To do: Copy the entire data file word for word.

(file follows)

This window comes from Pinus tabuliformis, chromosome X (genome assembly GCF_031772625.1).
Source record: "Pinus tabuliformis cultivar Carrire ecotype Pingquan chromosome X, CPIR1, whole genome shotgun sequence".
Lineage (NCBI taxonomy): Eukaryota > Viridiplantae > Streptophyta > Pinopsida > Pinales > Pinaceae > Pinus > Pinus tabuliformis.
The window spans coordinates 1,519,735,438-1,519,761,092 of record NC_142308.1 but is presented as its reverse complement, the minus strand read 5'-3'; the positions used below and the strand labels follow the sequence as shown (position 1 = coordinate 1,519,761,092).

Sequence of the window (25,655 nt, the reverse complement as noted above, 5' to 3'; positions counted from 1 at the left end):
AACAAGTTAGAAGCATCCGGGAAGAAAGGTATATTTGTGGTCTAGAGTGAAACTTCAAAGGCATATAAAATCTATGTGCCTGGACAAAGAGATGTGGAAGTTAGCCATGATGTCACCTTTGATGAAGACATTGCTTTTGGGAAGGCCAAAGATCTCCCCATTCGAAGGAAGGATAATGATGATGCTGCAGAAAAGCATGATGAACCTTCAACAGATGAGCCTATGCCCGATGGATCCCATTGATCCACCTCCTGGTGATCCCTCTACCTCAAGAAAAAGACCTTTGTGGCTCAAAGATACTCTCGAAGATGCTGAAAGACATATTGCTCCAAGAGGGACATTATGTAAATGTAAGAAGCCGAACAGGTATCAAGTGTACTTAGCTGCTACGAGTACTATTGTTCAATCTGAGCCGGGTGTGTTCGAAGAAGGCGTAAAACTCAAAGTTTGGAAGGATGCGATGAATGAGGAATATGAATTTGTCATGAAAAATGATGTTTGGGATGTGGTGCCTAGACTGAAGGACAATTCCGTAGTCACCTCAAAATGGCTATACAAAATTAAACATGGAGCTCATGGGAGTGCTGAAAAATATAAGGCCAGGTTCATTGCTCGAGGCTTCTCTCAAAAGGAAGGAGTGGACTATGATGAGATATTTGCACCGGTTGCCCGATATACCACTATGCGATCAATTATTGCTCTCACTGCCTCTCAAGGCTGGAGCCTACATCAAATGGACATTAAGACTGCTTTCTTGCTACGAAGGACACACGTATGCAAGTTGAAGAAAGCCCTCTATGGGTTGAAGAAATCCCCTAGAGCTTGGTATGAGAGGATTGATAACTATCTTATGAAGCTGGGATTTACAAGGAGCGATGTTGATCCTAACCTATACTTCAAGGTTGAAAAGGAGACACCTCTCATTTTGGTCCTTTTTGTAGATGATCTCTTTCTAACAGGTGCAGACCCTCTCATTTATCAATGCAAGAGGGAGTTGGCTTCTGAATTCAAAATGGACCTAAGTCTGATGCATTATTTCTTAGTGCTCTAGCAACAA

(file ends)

This window comes from Pinus tabuliformis, chromosome X (genome assembly GCF_031772625.1).
Source record: "Pinus tabuliformis cultivar Carrire ecotype Pingquan chromosome X, CPIR1, whole genome shotgun sequence".
Lineage (NCBI taxonomy): Eukaryota > Viridiplantae > Streptophyta > Pinopsida > Pinales > Pinaceae > Pinus > Pinus tabuliformis.
The window spans coordinates 1,519,735,438-1,519,761,092 of record NC_142308.1 but is presented as its reverse complement, the minus strand read 5'-3'; the positions used below and the strand labels follow the sequence as shown (position 1 = coordinate 1,519,761,092).

Sequence of the window (25,655 nt, the reverse complement as noted above, 5' to 3'; positions counted from 1 at the left end):
AACAAGTTAGAAGCATCCGGGAAGAAAGGTATATTTGTGGTCTAGAGTGAAACTTCAAAGGCATATAAAATCTATGTGCCTGGACAAAGAGATGTGGAAGTTAGCCATGATGTCACCTTTGATGAAGACATTGCTTTTGGGAAGGCCAAAGATCTCCCCATTCGAAGGAAGGATAATGATGATGCTGCAGAAAAGCATGATGAACCTTCAACAGATGAGCCTATGCCCGATGGATCCCATTGATCCACCTCCTGGTGATCCCTCTACCTCAAGAAAAAGACCTTTGTGGCTCAAAGATACTCTCGAAGATGCTGAAAGACATATTGCTCCAAGAGGGACATTATGTAAATGTAAGAAGCCGAACAGGTATCAAGTGTACTTAGCTGCTACGAGTACTATTGTTCAATCTGAGCCGGGTGTGTTCGAAGAAGGCGTAAAACTCAAAGTTTGGAAGGATGCGATGAATGAGGAATATGAATTTGTCATGAAAAATGATGTTTGGGATGTGGTGCCTAGACTGAAGGACAATTCCGTAGTCACCTCAAAATGGCTATACAAAATTAAACATGGAGCTCATGGGAGTGCTGAAAAATATAAGGCCAGGTTCATTGCTCGAGGCTTCTCTCAAAAGGAAGGAGTGGACTATGATGAGATATTTGCACCGGTTGCCCGATATACCACTATGCGATCAATTATTGCTCTCACTGCCTCTCAAGGCTGGAGCCTACATCAAATGGACATTAAGACTGCTTTCTTGCTACGAAGGACACACGTATGCAAGTTGAAGAAAGCCCTCTATGGGTTGAAGAAATCCCCTAGAGCTTGGTATGAGAGGATTGATAACTATCTTATGAAGCTGGGATTTACAAGGAGCGATGTTGATCCTAACCTATACTTCAAGGTTGAAAAGGAGACACCTCTCATTTTGGTCCTTTTTGTAGATGATCTCTTTCTAACAGGTGCAGACCCTCTCATTTATCAATGCAAGAGGGAGTTGGCTTCTGAATTCAAAATGGACCTAAGTCTGATGCATTATTTCTTAGTGCTCTAGCAACAA